The outcome of the Mississippi Republican runoff election between U.S. Senator Thad Cochran and state Senator Chris McDaniel has sparked controversy within the GOP. McDaniel and his campaign are currently looking into voting “irregularities” that occurred on Tuesday and may challenge the results in court.
Meanwhile, some within the Republican Party — particularly tea party and conservative grassroots activists — are not happy that Cochran was able to broaden his outreach to non-GOP voters. Analysts say Cochran was successful in the runoff despite trailing McDaniel in the polls because he was able to appeal to moderate and black Democrats who did not vote in the June 3 primary.
On Wednesday, reporters asked U.S. Senator and potential presidential candidate Rand Paul what he thought of the election outcome. Earlier in June, Paul declined to endorse either candidate in the runoff, opting to stay out of the race. However, on Wednesday, he told reporters that he supports a primary system that allows more voters to participate.
The runoff election in Mississippi showed how effective a more inclusive system can be at forcing candidates and incumbents to appeal to a broader segment of the voting population.Shawn M. Griffiths, IVN Editor-in-Chief
Mississippi has an open partisan primary system. Voters do not have to declare party affiliation when they register to vote and can choose between the Republican ballot and the Democratic ballot on primary election day. However, whichever party they choose is the party they have to stick with in the event of a runoff election and they cannot vote for candidates in the other party.
Partisan critics say this leads to “mischief” and cross-party voting. The argument is that members of Party A will vote in the primary of Party B in an effort to select the weaker candidate so that Party A stands a better chance at winning in the general election. While this is certainly possible, in order to have a significant impact, there would need to be an organized grassroots movement to get enough voters to infiltrate the candidate selection process.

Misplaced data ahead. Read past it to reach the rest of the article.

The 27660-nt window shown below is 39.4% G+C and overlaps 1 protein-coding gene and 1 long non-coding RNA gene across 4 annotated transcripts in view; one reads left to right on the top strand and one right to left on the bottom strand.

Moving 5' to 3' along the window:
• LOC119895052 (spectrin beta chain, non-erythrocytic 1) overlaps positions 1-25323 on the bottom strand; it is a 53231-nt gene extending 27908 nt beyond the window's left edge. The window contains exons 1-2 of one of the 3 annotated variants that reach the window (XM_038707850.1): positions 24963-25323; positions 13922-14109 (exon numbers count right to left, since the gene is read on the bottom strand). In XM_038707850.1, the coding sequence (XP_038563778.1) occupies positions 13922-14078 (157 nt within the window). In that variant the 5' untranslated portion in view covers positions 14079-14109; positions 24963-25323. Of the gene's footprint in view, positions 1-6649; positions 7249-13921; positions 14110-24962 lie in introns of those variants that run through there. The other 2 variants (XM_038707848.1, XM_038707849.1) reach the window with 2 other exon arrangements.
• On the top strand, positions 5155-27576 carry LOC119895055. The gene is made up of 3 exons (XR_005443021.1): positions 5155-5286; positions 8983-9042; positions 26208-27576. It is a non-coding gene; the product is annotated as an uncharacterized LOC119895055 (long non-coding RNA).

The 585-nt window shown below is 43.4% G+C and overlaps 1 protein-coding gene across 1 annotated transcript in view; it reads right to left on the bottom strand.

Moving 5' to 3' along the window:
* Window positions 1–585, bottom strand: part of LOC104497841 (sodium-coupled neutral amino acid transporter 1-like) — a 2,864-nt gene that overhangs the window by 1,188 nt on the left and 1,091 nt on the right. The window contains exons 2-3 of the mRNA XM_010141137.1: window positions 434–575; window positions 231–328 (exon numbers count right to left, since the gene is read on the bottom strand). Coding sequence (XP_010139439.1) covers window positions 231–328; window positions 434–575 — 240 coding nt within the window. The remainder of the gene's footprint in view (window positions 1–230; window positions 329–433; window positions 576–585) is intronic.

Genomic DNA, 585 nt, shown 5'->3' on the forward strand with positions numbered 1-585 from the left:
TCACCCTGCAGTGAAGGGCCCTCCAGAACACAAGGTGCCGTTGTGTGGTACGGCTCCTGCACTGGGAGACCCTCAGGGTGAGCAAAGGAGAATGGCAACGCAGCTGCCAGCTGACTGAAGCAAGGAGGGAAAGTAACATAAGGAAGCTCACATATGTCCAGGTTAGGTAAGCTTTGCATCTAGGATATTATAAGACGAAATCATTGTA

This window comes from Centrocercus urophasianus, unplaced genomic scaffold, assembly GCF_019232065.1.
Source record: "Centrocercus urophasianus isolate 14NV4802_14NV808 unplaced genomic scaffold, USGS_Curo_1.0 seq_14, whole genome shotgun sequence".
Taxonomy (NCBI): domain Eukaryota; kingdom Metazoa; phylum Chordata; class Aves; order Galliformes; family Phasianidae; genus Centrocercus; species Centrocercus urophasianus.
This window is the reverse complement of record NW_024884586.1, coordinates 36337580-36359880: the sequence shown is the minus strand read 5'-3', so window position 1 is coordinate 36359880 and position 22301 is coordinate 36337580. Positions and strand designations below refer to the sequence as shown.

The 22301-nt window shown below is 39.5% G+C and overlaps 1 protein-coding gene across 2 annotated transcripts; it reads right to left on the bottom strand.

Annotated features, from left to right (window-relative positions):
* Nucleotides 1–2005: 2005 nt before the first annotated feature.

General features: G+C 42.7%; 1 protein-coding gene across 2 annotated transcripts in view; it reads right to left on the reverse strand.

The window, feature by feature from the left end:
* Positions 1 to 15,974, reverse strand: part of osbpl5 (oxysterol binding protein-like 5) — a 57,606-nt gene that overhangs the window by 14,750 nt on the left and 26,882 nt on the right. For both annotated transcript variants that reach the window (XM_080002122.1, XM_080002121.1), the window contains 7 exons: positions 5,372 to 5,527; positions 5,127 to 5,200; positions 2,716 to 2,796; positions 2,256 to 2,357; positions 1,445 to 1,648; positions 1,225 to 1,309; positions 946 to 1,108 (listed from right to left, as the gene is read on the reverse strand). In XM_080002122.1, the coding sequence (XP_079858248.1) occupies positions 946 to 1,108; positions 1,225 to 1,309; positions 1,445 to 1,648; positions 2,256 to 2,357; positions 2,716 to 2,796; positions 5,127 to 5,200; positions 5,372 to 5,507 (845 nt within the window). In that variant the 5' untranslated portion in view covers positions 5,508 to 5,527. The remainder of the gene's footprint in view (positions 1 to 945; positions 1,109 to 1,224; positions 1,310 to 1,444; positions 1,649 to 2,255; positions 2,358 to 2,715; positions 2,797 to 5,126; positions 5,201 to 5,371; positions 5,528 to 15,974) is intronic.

An organized grassroots movement like the tea party, perhaps.
If anything, the runoff election in Mississippi showed how effective a more inclusive system can be at forcing candidates and incumbents to appeal to a broader segment of the voting population. After all, elected officials are not elected to represent their party. They are elected to represent their constituents. Voters deserve representatives who actually represent them and not less than 10 percent or even less than 5 percent of the electorate.
Just imagine what adopting an even more inclusive system would do — a system that focuses on voters and not parties; a system that protects the right all voters have to equal and meaningful participation in the public election process.
The fact that Paul commented on the issue at all is interesting because he has been a darling of the tea party since his 2010 campaign to become the junior senator of Kentucky. However, he is also a smart politician with bigger political ambitions. Lately, Paul has taken steps to appeal to a broader segment of not only GOP voters, but the general electorate as a whole.
Paul mentioned that one of his sons worked on a proposal during summer camp to open primaries in Kentucky to independent voters. Kentucky currently has a closed primary system where only voters registered with a party may participate in primary elections. Paul reiterated his support for a primary system that allow more voters to participate.
“I’m for more people voting,” he said.
Photo Source: CQ Roll Call